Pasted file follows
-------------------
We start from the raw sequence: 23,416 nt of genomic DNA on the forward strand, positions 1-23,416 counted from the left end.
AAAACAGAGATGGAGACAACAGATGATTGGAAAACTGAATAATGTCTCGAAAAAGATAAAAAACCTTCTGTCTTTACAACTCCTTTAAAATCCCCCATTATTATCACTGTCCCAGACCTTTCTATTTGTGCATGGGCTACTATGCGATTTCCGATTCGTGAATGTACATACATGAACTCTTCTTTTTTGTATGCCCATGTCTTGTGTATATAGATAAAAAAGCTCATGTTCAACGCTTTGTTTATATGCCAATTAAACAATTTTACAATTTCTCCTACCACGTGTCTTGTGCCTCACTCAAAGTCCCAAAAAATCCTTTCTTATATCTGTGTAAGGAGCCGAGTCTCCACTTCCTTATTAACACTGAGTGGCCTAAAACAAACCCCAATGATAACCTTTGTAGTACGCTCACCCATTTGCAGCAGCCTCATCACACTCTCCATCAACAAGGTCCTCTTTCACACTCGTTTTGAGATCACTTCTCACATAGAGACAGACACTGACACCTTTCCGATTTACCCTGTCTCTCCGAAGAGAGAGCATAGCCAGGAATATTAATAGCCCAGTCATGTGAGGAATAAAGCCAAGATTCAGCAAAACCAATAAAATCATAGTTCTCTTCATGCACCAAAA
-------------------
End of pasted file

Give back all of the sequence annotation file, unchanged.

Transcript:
We start from the raw sequence: 23,416 nt of genomic DNA on the forward strand, positions 1-23,416 counted from the left end.
AAAACAGAGATGGAGACAACAGATGATTGGAAAACTGAATAATGTCTCGAAAAAGATAAAAAACCTTCTGTCTTTACAACTCCTTTAAAATCCCCCATTATTATCACTGTCCCAGACCTTTCTATTTGTGCATGGGCTACTATGCGATTTCCGATTCGTGAATGTACATACATGAACTCTTCTTTTTTGTATGCCCATGTCTTGTGTATATAGATAAAAAAGCTCATGTTCAACGCTTTGTTTATATGCCAATTAAACAATTTTACAATTTCTCCTACCACGTGTCTTGTGCCTCACTCAAAGTCCCAAAAAATCCTTTCTTATATCTGTGTAAGGAGCCGAGTCTCCACTTCCTTATTAACACTGAGTGGCCTAAAACAAACCCCAATGATAACCTTTGTAGTACGCTCACCCATTTGCAGCAGCCTCATCACACTCTCCATCAACAAGGTCCTCTTTCACACTCGTTTTGAGATCACTTCTCACATAGAGACAGACACTGACACCTTTCCGATTTACCCTGTCTCTCCGAAGAGAGAGCATAGCCAGGAATATTAATAGCCCAGTCATGTGAGGAATAAAGCCAAGATTCAGCAAAACCAATAAAATCATAGTTCTCTTCATGCACCAAAA